Serme will be joined in the next round by compatriot Mathieu Castagnet and former World No.3 Omar Mosaad after they defeated Egyptian duo Mohamed Reda and Ahmed Hosny, respectively.

[Q] Lucas Serme (FRA) bt Diego Elias (PER) 3-1: 12-10, 11-3, 6-11, 11-8 (55m)
Mathieu Castagnet (FRA) bt [Q] Mohamed Reda (EGY) 3-2: 11-5, 16-14, 8-11, 5-11, 11-5 (74m)
Omar Mosaad (EGY) bt [LL] Ahmed Hosny (EGY) 3-1: 9-11, 11-6, 11-6, 11-9 (53m)

El Sherbini Through in Straight Games Against Whitlock

Nour El Sherbini (right) v Emily Whitlock (left)

World No.1 Nour El Sherbini saw off England’s Emily Whitlock in the day’s opening glass court match to continue her 100 per cent record in El Gouna.

The 22-year-old became a double World Champion this time last year when she defeated compatriot Raneem El Welily in the first ever women’s professional squash tournament to be held in El Gouna.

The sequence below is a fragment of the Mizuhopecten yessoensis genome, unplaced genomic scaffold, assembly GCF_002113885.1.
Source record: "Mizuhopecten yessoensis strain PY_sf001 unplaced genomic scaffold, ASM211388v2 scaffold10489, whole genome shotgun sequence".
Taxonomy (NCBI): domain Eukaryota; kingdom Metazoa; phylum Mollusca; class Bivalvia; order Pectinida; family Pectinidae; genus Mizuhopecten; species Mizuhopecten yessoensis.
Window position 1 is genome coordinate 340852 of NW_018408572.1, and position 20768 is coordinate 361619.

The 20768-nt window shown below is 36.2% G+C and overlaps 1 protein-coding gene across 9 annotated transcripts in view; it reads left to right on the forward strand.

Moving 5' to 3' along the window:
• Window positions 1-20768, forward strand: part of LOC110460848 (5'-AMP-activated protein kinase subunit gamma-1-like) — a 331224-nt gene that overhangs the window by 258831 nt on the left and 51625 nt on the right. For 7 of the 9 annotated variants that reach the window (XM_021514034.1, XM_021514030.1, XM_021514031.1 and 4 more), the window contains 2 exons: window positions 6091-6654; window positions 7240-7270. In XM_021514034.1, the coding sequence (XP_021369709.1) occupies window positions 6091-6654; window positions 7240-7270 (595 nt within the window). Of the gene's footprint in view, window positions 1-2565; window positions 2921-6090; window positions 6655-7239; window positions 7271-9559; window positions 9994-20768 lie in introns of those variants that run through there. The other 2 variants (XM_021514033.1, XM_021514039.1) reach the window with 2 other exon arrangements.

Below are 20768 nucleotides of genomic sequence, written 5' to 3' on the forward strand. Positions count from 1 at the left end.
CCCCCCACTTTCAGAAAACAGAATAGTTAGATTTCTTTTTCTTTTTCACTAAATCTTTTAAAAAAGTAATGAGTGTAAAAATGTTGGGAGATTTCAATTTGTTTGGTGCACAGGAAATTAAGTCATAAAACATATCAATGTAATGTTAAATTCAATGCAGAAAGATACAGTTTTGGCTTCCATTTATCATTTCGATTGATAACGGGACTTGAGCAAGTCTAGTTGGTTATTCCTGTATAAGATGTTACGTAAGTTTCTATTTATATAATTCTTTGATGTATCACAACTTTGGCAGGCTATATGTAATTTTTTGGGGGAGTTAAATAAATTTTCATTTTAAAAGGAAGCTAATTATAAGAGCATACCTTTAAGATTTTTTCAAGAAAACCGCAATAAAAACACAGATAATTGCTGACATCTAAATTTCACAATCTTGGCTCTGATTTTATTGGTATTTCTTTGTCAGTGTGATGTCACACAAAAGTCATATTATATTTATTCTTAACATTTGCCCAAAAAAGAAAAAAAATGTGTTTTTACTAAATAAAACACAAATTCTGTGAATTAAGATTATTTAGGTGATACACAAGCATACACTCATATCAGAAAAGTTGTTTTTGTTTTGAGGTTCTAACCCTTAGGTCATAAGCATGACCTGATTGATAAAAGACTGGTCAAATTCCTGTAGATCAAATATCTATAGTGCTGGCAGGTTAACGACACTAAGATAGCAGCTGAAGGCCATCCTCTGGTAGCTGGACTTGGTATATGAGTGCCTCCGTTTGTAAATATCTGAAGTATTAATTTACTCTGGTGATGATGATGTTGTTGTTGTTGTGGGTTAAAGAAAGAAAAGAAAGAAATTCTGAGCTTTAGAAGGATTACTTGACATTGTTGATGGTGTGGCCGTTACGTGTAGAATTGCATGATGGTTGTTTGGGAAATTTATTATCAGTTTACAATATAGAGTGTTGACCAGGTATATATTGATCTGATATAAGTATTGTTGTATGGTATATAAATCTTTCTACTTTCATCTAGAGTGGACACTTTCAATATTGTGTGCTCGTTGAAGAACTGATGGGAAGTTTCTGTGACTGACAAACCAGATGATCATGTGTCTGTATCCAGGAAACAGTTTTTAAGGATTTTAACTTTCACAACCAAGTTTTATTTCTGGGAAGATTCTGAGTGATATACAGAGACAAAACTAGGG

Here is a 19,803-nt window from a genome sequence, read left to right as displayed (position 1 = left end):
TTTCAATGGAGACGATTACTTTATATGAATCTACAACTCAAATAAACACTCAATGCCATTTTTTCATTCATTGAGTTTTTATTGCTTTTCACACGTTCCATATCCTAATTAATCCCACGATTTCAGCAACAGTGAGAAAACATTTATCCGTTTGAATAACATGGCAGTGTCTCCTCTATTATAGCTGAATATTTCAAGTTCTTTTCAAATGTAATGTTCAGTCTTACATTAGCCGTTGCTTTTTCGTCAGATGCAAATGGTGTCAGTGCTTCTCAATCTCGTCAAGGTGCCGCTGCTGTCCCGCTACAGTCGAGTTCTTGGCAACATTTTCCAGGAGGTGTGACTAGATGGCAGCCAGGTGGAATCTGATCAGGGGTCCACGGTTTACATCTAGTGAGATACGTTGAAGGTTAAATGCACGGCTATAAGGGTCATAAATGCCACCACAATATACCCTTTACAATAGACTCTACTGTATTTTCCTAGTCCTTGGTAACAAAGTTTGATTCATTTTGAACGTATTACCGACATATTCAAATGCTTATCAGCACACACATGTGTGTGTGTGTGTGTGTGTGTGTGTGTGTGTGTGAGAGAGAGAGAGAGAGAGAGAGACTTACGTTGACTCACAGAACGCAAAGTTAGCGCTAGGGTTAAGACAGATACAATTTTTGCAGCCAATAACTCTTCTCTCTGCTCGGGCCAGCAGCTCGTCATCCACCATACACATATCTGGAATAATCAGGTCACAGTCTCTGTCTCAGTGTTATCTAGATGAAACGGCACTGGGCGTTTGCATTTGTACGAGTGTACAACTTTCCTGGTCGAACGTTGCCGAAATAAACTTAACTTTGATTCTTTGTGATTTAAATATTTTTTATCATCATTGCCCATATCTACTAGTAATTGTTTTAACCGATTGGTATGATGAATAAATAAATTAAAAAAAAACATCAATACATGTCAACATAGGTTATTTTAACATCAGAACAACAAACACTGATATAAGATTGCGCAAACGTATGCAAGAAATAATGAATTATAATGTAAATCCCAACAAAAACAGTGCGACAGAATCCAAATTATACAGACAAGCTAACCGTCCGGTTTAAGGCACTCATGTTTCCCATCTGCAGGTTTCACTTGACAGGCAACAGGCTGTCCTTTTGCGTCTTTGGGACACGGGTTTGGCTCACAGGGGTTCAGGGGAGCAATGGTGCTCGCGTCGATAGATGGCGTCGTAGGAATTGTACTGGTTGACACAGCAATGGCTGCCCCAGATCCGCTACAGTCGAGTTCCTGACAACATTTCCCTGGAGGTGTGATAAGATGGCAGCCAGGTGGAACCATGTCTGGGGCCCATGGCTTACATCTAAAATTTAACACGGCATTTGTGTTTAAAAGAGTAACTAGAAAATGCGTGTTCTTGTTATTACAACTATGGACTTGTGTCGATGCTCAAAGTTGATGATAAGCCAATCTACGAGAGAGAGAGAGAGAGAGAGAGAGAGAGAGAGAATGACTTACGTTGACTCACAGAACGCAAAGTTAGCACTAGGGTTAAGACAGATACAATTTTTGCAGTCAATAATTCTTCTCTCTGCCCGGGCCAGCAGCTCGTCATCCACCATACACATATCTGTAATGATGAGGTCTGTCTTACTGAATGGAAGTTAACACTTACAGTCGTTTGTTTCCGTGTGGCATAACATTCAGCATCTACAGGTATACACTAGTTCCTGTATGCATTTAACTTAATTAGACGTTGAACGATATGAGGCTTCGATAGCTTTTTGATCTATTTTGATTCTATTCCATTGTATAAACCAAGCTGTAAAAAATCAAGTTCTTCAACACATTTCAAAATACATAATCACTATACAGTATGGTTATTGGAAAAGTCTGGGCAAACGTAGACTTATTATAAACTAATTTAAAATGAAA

And she picked up where she left off there as she stormed to an 11-3 victory in game one, with Whitlock unable to pin the Egyptian in the back of the court.

Whitlock was able to get on the front foot in the second as she put in some deft touches at the front of the court and she was rewarded with three game balls.

However, she was unable to capitalise on the advantage as El Sherbini came back to take five successive points, levelling the scores before the tournament top seed powered to an 11-2 victory in the third to complete the victory in 24 minutes.

“Emily is a tricky first round and we’ve not played a lot of matches together,” said El Sherbini, who will take on United States No.2 Amanda Sobhy for a place in the quarter-finals.